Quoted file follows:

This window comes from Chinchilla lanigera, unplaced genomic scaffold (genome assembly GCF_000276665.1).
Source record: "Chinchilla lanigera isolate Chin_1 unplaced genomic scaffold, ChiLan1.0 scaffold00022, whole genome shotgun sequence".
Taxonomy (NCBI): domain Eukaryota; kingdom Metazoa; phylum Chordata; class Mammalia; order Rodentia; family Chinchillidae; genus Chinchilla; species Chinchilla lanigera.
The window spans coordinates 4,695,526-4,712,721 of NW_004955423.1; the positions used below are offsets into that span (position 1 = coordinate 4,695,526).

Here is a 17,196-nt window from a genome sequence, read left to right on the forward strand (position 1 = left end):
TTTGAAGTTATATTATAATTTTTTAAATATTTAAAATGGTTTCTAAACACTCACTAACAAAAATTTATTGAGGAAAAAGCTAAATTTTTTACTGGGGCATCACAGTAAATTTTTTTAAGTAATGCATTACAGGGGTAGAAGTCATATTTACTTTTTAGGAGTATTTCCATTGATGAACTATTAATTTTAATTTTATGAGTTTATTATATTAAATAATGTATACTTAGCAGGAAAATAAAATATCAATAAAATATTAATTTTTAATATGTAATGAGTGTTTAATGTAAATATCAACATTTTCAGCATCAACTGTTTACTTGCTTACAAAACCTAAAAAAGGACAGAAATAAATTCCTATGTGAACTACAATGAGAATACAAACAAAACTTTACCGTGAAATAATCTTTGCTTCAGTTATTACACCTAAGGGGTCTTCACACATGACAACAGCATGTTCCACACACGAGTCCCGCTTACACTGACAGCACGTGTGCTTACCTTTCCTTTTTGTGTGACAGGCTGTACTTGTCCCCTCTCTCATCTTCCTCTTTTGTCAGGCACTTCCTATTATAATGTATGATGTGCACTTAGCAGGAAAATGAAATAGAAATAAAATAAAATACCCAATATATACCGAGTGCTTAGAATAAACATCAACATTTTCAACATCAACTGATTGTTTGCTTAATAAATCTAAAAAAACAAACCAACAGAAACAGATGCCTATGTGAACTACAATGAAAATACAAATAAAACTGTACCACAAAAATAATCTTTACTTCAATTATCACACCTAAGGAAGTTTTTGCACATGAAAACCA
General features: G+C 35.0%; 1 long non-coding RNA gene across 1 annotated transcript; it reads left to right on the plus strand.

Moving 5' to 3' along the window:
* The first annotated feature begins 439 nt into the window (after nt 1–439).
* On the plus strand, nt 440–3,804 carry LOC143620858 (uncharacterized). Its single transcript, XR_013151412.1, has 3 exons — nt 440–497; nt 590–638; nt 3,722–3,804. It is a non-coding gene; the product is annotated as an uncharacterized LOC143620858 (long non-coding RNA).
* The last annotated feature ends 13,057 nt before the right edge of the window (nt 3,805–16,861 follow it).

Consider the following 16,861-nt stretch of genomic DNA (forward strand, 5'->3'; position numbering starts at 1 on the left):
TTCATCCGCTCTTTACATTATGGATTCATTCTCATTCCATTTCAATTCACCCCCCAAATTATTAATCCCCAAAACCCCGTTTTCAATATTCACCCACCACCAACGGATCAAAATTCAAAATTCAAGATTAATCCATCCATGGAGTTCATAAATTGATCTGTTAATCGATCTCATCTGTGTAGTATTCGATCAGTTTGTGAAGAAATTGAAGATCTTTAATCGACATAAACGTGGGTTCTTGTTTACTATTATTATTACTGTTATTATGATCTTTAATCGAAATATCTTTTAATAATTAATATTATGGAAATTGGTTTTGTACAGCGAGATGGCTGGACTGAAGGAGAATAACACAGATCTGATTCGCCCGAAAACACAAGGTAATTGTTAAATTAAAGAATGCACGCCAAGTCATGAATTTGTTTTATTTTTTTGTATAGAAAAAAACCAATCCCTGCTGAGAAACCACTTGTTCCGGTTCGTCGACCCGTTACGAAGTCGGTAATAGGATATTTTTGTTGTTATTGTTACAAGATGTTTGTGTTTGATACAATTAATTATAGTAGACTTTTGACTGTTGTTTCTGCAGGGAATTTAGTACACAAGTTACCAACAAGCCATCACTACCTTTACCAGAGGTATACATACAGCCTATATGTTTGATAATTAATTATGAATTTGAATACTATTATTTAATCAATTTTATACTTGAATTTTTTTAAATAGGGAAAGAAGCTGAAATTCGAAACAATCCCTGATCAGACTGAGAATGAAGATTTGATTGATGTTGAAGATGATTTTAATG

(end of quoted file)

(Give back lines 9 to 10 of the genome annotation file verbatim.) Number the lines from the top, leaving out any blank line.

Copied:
* The first annotated feature begins 439 nt into the window (after nt 1–439).
* On the plus strand, nt 440–3,804 carry LOC143620858 (uncharacterized). Its single transcript, XR_013151412.1, has 3 exons — nt 440–497; nt 590–638; nt 3,722–3,804. It is a non-coding gene; the product is annotated as an uncharacterized LOC143620858 (long non-coding RNA).